"Asset classes are to a certain degree behaving as if Biden's going to win and the Democrats are going to take the Senate," said Marvin Loh, senior global macro strategist at State Street. "Maybe the market is getting comfortable with a blue wave. I’m not convinced that's the case."

The strong equity rally the past two days would indicate something has become more definitive, yet the election outcome may be days if not longer away, Loh said.

Phil Orlando, chief equity market strategist at Federated Hermes in New York, said Biden will overwhelmingly win the popular vote, but the election is likely to be contested.

While economic data suggests the economy has done well under Trump, "the Senate is more important than the presidency in terms of the stock market," Orlando said.

Investors hedged their bets, seeking the safety of safe-haven gold, which also can rally due to a weaker dollar. Stocks rose on Wall Street and in Europe on hopes for more fiscal stimulus to combat a growing coronavirus pandemic.

Stocks climbed in Asia after the Reserve Bank of Australia cut interest rates to near zero and boosted its bond-buying program, a precursor to expectations the Bank of England on Thursday will also ramp up its bond purchases.

"The sole driver behind gold prices is the high likelihood that there is going to be chaos surrounding the U.S. elections, from the predictions of not having a president by tonight," said Jeffrey Sica, founder of Circle Squared Alternative Investments.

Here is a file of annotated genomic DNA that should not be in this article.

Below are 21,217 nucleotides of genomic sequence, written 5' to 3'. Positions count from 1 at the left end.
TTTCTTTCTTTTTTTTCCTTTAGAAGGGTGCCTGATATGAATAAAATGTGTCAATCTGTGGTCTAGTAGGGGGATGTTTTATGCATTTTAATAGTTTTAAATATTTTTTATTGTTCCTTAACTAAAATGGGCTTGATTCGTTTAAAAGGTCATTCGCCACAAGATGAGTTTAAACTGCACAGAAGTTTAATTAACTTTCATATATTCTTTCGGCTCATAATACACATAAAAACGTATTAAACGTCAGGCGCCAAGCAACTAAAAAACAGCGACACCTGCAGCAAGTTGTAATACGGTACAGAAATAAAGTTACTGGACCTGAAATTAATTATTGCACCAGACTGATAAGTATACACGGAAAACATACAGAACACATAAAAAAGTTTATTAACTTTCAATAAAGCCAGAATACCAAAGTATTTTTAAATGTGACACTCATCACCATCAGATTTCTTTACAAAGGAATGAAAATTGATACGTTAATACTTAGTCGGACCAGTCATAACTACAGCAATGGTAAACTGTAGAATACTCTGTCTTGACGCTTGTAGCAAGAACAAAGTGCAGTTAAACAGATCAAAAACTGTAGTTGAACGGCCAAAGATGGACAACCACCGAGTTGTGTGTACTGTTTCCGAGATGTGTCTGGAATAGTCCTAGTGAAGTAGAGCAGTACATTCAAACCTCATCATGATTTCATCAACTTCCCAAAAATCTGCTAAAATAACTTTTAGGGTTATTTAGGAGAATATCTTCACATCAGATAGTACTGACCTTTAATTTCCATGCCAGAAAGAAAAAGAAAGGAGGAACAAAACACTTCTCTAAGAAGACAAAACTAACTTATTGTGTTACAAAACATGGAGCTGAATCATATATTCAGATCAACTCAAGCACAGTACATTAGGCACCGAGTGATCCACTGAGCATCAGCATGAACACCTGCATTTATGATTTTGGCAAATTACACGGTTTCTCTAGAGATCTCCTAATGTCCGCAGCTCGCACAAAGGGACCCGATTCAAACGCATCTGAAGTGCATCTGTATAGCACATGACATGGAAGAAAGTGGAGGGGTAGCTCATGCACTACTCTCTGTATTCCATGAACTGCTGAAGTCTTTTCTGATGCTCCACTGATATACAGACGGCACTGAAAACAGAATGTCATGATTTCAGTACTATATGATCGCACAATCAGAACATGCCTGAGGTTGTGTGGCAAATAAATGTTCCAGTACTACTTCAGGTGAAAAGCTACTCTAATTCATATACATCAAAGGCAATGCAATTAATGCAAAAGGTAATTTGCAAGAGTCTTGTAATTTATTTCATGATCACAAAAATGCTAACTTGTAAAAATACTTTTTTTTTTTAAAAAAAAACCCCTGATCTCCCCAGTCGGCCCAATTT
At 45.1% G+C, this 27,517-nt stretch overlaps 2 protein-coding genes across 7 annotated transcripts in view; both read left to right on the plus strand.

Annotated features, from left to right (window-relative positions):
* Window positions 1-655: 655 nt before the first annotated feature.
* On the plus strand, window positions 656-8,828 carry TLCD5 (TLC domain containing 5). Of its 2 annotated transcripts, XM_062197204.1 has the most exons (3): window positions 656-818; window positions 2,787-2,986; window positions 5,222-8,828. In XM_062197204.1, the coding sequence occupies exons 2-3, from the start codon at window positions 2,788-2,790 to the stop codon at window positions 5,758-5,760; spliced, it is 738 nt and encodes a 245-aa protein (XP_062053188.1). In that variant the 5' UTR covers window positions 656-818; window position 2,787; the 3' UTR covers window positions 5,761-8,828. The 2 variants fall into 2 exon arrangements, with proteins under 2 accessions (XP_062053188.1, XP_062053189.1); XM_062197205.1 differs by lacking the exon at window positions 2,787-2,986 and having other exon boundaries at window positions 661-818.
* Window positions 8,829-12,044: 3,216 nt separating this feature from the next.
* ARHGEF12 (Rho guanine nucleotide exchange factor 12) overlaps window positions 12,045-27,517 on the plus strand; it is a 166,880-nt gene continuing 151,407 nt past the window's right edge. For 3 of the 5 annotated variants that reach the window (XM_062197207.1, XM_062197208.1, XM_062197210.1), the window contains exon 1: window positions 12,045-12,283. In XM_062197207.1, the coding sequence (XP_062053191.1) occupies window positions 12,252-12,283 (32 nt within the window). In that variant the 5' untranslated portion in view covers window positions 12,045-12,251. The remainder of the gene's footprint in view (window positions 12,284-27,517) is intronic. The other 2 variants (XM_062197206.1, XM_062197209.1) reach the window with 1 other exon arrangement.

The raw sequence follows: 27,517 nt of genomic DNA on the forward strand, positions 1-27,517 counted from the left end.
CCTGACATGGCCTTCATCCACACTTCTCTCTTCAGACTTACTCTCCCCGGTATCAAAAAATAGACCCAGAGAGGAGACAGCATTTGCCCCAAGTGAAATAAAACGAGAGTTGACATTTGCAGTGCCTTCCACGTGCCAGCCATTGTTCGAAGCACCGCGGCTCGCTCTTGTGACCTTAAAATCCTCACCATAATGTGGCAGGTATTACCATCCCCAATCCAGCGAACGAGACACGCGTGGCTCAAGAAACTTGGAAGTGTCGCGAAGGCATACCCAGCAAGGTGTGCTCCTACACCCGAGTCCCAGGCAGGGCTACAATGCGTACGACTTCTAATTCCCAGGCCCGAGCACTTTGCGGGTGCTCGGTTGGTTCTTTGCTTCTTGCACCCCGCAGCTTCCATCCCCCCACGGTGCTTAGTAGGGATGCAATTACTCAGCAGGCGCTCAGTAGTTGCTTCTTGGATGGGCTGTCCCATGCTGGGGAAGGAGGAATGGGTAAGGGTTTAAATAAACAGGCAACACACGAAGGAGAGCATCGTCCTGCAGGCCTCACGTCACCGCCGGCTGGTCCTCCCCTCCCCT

U.S. gold futures settled up 0.9% at $1,910.40 an ounce, while MSCI's benchmark for global equity markets rose 1.79% to 567.83 and Europe's broad FTSEurofirst 300 index added 2.35% to 1,378.11.

In Europe, growth-sensitive cyclical sectors such as oil and gas, mining and banks once again led the rally.

Analysts said that while the mood was more upbeat on Tuesday, it remained weak at heart as European countries introduced tougher lockdowns to fight a pandemic that was set to hit their economies harder.

Investors await the outcomes of Federal Reserve and Bank of England meetings this week, which are also expected to bring more support.

"The problem with markets is that they are very binary. One day everything is hunky dory and the next day it's the depths of despair, and so you have to tread that tightrope between the two that creates volatility," said Michael Hewson, chief market analyst at CMC Markets.

MSCI's broadest index of Asia-Pacific shares outside Japan added 1.4% overnight. The gauge is less than 1% shy of a two-and-a-half-year high struck in mid-October and up over 5% this year, driven by a 37% rebound from China's markets since March.

Currency markets tilted toward a victory for Biden.

The dollar index fell 0.588%, with the euro up 0.61% to $1.1711. The Japanese yen strengthened 0.21% versus the greenback at 104.50 per dollar.

The 10-year U.S. Treasury note rose 4.4 basis points to 0.8925%.

Oil prices gained about 2% as financial markets staged a broad recovery despite growing concerns that surging coronavirus cases around the world would further crimp fuel demand.

Brent crude futures rose 74 cents to settle at $39.71 a barrel. U.S. crude futures settled up 85 cents at $37.66 a barrel.

© 2021 Thomson/Reuters. All rights reserved.

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U.S. stocks rallied on Tuesday as Americans voted in one of the country's most turbulent presidential elections and investors bet it would be decided without a drawn-out process, leading to a swift deal on more fiscal stimulus.
wall street, stock market, dow, election day
Tuesday, 03 November 2020 04:03 PM